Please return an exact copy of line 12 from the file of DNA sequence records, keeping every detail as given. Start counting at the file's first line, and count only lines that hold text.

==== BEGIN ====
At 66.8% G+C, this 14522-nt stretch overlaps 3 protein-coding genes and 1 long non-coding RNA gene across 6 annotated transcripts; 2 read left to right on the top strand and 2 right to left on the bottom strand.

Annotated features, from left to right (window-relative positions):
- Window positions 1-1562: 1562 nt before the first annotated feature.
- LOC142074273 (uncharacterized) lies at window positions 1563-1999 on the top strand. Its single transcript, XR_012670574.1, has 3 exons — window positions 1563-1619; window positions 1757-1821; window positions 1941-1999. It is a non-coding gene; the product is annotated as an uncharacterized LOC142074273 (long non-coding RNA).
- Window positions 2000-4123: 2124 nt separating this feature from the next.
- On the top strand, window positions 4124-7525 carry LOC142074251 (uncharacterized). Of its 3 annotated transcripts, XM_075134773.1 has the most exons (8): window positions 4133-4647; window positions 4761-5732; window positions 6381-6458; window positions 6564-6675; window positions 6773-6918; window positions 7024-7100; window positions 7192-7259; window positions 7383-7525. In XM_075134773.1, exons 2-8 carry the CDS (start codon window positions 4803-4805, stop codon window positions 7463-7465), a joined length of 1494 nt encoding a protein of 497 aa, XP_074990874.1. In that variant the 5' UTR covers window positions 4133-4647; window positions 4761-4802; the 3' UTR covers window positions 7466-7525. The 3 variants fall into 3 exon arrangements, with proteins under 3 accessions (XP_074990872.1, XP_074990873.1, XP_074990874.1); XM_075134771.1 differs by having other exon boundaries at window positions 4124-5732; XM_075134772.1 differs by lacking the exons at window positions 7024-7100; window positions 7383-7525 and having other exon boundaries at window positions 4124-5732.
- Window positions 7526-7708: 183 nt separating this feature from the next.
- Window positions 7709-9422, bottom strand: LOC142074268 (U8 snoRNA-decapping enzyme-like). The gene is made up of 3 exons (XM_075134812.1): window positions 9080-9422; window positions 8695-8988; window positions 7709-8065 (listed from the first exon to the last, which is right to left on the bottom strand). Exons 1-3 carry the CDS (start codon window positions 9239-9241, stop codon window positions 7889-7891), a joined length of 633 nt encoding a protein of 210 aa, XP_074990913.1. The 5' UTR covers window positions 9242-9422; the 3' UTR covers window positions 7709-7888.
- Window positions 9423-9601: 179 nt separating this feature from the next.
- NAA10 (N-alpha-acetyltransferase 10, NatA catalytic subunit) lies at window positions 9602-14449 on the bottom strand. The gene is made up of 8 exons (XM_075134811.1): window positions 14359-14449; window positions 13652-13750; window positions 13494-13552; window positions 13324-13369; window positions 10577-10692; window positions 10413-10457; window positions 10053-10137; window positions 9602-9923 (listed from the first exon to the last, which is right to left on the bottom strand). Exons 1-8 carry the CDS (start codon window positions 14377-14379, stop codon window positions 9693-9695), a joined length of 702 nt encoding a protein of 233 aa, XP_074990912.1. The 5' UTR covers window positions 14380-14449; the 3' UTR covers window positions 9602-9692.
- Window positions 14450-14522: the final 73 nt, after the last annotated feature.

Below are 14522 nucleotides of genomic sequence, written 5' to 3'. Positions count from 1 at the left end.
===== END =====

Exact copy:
Below are 14522 nucleotides of genomic sequence, written 5' to 3'. Positions count from 1 at the left end.